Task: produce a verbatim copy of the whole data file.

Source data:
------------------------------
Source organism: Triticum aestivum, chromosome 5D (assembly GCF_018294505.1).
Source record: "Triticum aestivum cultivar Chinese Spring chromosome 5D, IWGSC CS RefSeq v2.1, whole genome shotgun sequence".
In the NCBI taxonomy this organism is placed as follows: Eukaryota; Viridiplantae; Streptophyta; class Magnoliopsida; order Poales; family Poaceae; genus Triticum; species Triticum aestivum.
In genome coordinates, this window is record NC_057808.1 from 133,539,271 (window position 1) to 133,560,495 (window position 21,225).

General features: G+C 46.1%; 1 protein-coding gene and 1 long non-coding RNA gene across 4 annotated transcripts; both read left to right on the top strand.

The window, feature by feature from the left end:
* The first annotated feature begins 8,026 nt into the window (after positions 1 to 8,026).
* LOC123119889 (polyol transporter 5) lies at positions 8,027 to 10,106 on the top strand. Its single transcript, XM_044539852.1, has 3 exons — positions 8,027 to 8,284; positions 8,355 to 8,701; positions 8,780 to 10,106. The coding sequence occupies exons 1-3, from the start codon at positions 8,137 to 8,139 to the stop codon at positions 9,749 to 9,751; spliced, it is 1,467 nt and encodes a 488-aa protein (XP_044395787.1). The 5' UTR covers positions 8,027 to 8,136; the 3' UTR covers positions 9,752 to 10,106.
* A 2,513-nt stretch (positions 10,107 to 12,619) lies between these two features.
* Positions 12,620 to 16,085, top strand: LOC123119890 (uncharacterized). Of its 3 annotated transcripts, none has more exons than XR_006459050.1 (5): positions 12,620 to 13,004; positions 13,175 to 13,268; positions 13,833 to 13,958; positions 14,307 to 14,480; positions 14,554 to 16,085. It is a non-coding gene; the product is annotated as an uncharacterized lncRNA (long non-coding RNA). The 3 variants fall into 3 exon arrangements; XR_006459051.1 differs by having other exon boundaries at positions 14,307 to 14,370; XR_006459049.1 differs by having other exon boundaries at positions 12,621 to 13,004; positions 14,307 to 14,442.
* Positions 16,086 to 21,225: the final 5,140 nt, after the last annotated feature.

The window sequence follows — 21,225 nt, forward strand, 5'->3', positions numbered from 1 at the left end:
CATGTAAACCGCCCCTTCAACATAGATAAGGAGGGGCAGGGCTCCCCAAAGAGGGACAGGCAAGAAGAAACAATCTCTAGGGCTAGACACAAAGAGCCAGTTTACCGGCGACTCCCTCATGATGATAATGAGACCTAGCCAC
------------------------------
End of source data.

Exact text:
Source organism: Triticum aestivum, chromosome 5D (assembly GCF_018294505.1).
Source record: "Triticum aestivum cultivar Chinese Spring chromosome 5D, IWGSC CS RefSeq v2.1, whole genome shotgun sequence".
In the NCBI taxonomy this organism is placed as follows: Eukaryota; Viridiplantae; Streptophyta; class Magnoliopsida; order Poales; family Poaceae; genus Triticum; species Triticum aestivum.
In genome coordinates, this window is record NC_057808.1 from 133,539,271 (window position 1) to 133,560,495 (window position 21,225).

General features: G+C 46.1%; 1 protein-coding gene and 1 long non-coding RNA gene across 4 annotated transcripts; both read left to right on the top strand.

The window, feature by feature from the left end:
* The first annotated feature begins 8,026 nt into the window (after positions 1 to 8,026).
* LOC123119889 (polyol transporter 5) lies at positions 8,027 to 10,106 on the top strand. Its single transcript, XM_044539852.1, has 3 exons — positions 8,027 to 8,284; positions 8,355 to 8,701; positions 8,780 to 10,106. The coding sequence occupies exons 1-3, from the start codon at positions 8,137 to 8,139 to the stop codon at positions 9,749 to 9,751; spliced, it is 1,467 nt and encodes a 488-aa protein (XP_044395787.1). The 5' UTR covers positions 8,027 to 8,136; the 3' UTR covers positions 9,752 to 10,106.
* A 2,513-nt stretch (positions 10,107 to 12,619) lies between these two features.
* Positions 12,620 to 16,085, top strand: LOC123119890 (uncharacterized). Of its 3 annotated transcripts, none has more exons than XR_006459050.1 (5): positions 12,620 to 13,004; positions 13,175 to 13,268; positions 13,833 to 13,958; positions 14,307 to 14,480; positions 14,554 to 16,085. It is a non-coding gene; the product is annotated as an uncharacterized lncRNA (long non-coding RNA). The 3 variants fall into 3 exon arrangements; XR_006459051.1 differs by having other exon boundaries at positions 14,307 to 14,370; XR_006459049.1 differs by having other exon boundaries at positions 12,621 to 13,004; positions 14,307 to 14,442.
* Positions 16,086 to 21,225: the final 5,140 nt, after the last annotated feature.

The window sequence follows — 21,225 nt, forward strand, 5'->3', positions numbered from 1 at the left end:
CATGTAAACCGCCCCTTCAACATAGATAAGGAGGGGCAGGGCTCCCCAAAGAGGGACAGGCAAGAAGAAACAATCTCTAGGGCTAGACACAAAGAGCCAGTTTACCGGCGACTCCCTCATGATGATAATGAGACCTAGCCAC